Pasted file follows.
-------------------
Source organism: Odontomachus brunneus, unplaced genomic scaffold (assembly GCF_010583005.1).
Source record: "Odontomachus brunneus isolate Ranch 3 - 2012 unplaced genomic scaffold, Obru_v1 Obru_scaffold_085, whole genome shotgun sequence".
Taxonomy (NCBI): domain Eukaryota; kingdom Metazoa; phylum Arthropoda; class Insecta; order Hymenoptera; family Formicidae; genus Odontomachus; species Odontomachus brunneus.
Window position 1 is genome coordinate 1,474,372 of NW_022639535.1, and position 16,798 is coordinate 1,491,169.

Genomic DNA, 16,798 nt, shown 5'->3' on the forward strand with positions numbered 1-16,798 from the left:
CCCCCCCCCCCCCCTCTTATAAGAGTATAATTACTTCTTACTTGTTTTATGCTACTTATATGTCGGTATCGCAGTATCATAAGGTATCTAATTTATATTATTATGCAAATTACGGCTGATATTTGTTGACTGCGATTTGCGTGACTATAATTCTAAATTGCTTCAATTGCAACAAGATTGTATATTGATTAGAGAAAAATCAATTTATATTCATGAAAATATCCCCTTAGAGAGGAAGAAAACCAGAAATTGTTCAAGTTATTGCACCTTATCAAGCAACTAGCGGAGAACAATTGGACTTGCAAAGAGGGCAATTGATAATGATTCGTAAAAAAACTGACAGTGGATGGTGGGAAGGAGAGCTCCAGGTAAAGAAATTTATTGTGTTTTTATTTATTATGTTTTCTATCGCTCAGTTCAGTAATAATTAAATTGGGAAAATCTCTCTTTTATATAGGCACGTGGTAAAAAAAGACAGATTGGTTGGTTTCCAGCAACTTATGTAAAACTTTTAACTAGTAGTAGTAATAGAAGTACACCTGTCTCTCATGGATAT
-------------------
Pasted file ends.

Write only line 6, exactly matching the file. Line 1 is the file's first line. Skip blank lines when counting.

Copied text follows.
CCCCCCCCCCCCCCTCTTATAAGAGTATAATTACTTCTTACTTGTTTTATGCTACTTATATGTCGGTATCGCAGTATCATAAGGTATCTAATTTATATTATTATGCAAATTACGGCTGATATTTGTTGACTGCGATTTGCGTGACTATAATTCTAAATTGCTTCAATTGCAACAAGATTGTATATTGATTAGAGAAAAATCAATTTATATTCATGAAAATATCCCCTTAGAGAGGAAGAAAACCAGAAATTGTTCAAGTTATTGCACCTTATCAAGCAACTAGCGGAGAACAATTGGACTTGCAAAGAGGGCAATTGATAATGATTCGTAAAAAAACTGACAGTGGATGGTGGGAAGGAGAGCTCCAGGTAAAGAAATTTATTGTGTTTTTATTTATTATGTTTTCTATCGCTCAGTTCAGTAATAATTAAATTGGGAAAATCTCTCTTTTATATAGGCACGTGGTAAAAAAAGACAGATTGGTTGGTTTCCAGCAACTTATGTAAAACTTTTAACTAGTAGTAGTAATAGAAGTACACCTGTCTCTCATGGATAT